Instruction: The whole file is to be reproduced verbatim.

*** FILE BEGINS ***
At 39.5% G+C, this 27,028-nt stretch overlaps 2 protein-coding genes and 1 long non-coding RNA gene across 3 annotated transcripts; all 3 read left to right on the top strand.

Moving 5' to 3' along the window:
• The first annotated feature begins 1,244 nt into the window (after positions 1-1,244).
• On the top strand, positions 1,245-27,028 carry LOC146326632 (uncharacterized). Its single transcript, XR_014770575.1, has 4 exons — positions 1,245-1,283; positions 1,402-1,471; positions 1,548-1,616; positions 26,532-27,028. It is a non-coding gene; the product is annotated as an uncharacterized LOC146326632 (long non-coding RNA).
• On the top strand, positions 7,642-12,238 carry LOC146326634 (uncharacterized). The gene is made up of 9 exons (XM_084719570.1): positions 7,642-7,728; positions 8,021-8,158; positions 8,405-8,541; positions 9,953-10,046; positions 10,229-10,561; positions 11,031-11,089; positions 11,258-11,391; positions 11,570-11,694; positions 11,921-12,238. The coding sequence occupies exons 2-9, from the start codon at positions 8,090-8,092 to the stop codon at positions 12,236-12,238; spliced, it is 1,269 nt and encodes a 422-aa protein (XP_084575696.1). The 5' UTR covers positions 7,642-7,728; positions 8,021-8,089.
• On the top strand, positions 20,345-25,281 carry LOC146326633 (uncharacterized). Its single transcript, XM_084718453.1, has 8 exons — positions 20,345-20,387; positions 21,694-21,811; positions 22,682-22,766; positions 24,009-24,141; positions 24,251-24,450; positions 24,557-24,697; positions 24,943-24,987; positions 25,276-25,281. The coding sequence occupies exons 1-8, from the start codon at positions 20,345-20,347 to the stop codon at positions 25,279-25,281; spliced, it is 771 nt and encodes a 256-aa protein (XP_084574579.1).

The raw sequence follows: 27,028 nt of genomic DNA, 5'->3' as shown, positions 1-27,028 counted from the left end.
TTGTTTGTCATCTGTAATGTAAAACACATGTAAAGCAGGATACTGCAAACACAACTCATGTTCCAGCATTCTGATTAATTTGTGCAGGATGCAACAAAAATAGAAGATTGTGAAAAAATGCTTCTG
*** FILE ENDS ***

At 39.5% G+C, this 27,028-nt stretch overlaps 2 protein-coding genes and 1 long non-coding RNA gene across 3 annotated transcripts; all 3 read left to right on the top strand.

Moving 5' to 3' along the window:
• The first annotated feature begins 1,244 nt into the window (after positions 1-1,244).
• On the top strand, positions 1,245-27,028 carry LOC146326632 (uncharacterized). Its single transcript, XR_014770575.1, has 4 exons — positions 1,245-1,283; positions 1,402-1,471; positions 1,548-1,616; positions 26,532-27,028. It is a non-coding gene; the product is annotated as an uncharacterized LOC146326632 (long non-coding RNA).
• On the top strand, positions 7,642-12,238 carry LOC146326634 (uncharacterized). The gene is made up of 9 exons (XM_084719570.1): positions 7,642-7,728; positions 8,021-8,158; positions 8,405-8,541; positions 9,953-10,046; positions 10,229-10,561; positions 11,031-11,089; positions 11,258-11,391; positions 11,570-11,694; positions 11,921-12,238. The coding sequence occupies exons 2-9, from the start codon at positions 8,090-8,092 to the stop codon at positions 12,236-12,238; spliced, it is 1,269 nt and encodes a 422-aa protein (XP_084575696.1). The 5' UTR covers positions 7,642-7,728; positions 8,021-8,089.
• On the top strand, positions 20,345-25,281 carry LOC146326633 (uncharacterized). Its single transcript, XM_084718453.1, has 8 exons — positions 20,345-20,387; positions 21,694-21,811; positions 22,682-22,766; positions 24,009-24,141; positions 24,251-24,450; positions 24,557-24,697; positions 24,943-24,987; positions 25,276-25,281. The coding sequence occupies exons 1-8, from the start codon at positions 20,345-20,347 to the stop codon at positions 25,279-25,281; spliced, it is 771 nt and encodes a 256-aa protein (XP_084574579.1).

The raw sequence follows: 27,028 nt of genomic DNA, 5'->3' as shown, positions 1-27,028 counted from the left end.
TTGTTTGTCATCTGTAATGTAAAACACATGTAAAGCAGGATACTGCAAACACAACTCATGTTCCAGCATTCTGATTAATTTGTGCAGGATGCAACAAAAATAGAAGATTGTGAAAAAATGCTTCTG